Sure, you can look at the whole situation and see that Swift manipulated the media for as long as she could. She tried to get them to think she's this wholesome girl who just wants to bake cookies and live her private life.

You can see that she calls the paparazzi to alert them about where she is when she senses a shit storm coming her way. Sorry, but the paps just don't hang out in Rhode Island unless you tell them you're there. You see that one can only keep up a charade for so long before the cracks start to show.

But my favorite conversation of the night went to her bullshit use of feminism. This is mostly because her version of feminism is absolute garbage.

It's exclusive. It's only used when she can use it to her advantage, and there are so many times this Regina George has proven that she is, in fact, the exact opposite of a feminist. Here are four times this has been true:

1. Her Squad

Everyone knows about her squad. She's basically the reason we even talk about squads. I am frankly so tired of even hearing the word.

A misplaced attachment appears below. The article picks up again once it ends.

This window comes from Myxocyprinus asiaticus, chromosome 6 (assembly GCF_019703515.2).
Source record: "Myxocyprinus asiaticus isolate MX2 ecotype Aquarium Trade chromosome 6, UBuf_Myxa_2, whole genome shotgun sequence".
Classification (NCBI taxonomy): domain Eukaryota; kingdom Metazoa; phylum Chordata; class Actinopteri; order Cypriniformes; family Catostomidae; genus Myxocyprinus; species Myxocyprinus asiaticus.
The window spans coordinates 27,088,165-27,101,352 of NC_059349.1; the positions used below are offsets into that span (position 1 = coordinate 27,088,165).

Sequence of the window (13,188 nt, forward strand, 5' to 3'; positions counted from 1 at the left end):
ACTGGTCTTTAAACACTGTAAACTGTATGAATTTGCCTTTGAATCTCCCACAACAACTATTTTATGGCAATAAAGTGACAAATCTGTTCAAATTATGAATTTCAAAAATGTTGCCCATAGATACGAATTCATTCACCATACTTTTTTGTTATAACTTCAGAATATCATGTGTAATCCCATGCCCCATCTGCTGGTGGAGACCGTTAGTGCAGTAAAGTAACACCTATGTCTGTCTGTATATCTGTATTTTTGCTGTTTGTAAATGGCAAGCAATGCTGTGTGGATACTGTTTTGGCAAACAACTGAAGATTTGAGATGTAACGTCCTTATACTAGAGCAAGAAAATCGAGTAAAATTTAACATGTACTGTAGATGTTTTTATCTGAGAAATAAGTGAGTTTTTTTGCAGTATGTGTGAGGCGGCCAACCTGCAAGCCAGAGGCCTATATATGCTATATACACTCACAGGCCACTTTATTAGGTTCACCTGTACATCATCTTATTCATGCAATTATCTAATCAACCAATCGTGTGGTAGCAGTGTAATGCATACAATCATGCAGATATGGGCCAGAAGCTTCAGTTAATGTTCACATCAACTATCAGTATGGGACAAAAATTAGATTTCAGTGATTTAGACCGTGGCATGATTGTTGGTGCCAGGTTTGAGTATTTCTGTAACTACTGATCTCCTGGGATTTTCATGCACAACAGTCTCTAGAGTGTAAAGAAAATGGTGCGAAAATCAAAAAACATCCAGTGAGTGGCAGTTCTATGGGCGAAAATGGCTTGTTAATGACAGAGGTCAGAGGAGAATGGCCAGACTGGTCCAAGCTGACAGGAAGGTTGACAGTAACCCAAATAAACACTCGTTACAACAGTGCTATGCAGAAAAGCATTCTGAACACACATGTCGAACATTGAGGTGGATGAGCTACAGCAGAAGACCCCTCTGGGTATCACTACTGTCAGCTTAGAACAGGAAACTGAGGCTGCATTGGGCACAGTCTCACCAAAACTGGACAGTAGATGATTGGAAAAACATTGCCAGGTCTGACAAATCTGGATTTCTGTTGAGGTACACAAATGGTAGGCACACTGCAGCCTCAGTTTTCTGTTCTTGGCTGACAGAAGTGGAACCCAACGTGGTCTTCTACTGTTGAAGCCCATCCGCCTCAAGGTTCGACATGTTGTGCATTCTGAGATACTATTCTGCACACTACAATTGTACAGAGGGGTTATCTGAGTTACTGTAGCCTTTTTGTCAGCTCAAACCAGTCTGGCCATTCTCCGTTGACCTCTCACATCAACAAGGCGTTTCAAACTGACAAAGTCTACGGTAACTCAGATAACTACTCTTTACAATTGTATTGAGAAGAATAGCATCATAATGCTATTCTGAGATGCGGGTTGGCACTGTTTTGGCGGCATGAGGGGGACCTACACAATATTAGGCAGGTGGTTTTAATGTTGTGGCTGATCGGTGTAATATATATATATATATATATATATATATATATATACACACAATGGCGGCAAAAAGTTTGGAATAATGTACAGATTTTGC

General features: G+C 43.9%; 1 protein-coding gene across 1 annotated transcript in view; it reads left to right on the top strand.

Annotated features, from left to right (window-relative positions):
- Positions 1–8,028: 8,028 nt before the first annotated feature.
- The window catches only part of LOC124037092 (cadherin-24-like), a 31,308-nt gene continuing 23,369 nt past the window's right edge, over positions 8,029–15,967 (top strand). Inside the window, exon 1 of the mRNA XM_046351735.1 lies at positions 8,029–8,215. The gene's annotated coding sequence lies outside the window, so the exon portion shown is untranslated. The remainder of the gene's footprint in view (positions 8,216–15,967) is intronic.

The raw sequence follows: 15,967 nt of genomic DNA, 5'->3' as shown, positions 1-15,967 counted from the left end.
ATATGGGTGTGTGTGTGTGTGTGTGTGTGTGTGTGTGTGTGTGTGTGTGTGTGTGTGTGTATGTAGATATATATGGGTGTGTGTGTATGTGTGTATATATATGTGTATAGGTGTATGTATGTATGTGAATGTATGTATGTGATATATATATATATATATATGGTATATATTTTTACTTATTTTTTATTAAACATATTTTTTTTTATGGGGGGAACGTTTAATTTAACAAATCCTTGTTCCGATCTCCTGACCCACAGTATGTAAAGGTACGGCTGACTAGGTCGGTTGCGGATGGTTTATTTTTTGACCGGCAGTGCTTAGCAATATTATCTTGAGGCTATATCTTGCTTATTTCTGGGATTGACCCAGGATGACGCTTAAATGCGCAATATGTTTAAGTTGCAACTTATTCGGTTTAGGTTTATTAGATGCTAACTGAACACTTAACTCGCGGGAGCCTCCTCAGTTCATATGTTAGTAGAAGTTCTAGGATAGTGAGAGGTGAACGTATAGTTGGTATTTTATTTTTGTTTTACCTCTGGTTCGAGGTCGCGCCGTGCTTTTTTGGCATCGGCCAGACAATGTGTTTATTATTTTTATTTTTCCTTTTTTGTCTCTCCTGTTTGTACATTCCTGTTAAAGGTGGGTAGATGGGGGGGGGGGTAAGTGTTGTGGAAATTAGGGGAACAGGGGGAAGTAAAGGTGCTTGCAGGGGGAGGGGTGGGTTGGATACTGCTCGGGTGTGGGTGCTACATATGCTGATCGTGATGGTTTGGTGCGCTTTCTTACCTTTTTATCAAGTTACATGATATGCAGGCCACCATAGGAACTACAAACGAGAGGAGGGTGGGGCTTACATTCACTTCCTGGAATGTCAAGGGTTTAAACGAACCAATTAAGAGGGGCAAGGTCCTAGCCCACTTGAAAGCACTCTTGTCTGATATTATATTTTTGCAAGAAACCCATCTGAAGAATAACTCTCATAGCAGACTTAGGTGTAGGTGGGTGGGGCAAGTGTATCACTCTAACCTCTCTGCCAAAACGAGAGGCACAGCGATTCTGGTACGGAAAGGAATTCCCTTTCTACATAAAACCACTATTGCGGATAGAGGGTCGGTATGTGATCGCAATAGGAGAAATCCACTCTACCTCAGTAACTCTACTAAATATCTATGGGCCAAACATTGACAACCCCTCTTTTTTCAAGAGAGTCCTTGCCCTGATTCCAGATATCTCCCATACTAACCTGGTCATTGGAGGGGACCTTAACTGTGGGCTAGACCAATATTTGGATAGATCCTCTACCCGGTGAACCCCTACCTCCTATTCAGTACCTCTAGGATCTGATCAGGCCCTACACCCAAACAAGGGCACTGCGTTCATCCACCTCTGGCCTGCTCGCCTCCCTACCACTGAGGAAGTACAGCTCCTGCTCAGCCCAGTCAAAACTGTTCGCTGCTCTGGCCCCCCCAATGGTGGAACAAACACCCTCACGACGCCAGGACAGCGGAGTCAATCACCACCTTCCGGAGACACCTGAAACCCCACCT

And while her squad itself is a who's who of the entertainment and modeling industry, exclusive of outsiders entirely, they're also all under the same guise of elitist feminism. It doesn't actually work.

They don't fight for equality among women because they don't need to. They're all extremely beautiful, wealthy women who can sit here and say, "Yeah, we support other women." But in reality, they're just supporting each other.

But what's that going to do for the movement forward in creating a better world for young girls? Right: It doesn't. It just perpetuates the idea of mean girl cliques that won't include you if you're not on the same level as them in every way.

2. The Golden Globes Debacle

Back when those goddesses Tina Fey and Amy Poehler first hosted the Golden Globes, Taylor was nominated for best original song for "Safe & Sound" from "The Hunger Games" soundtrack. It was evident even then that Taylor had a penchant for writing songs about basically anyone who had come into her life.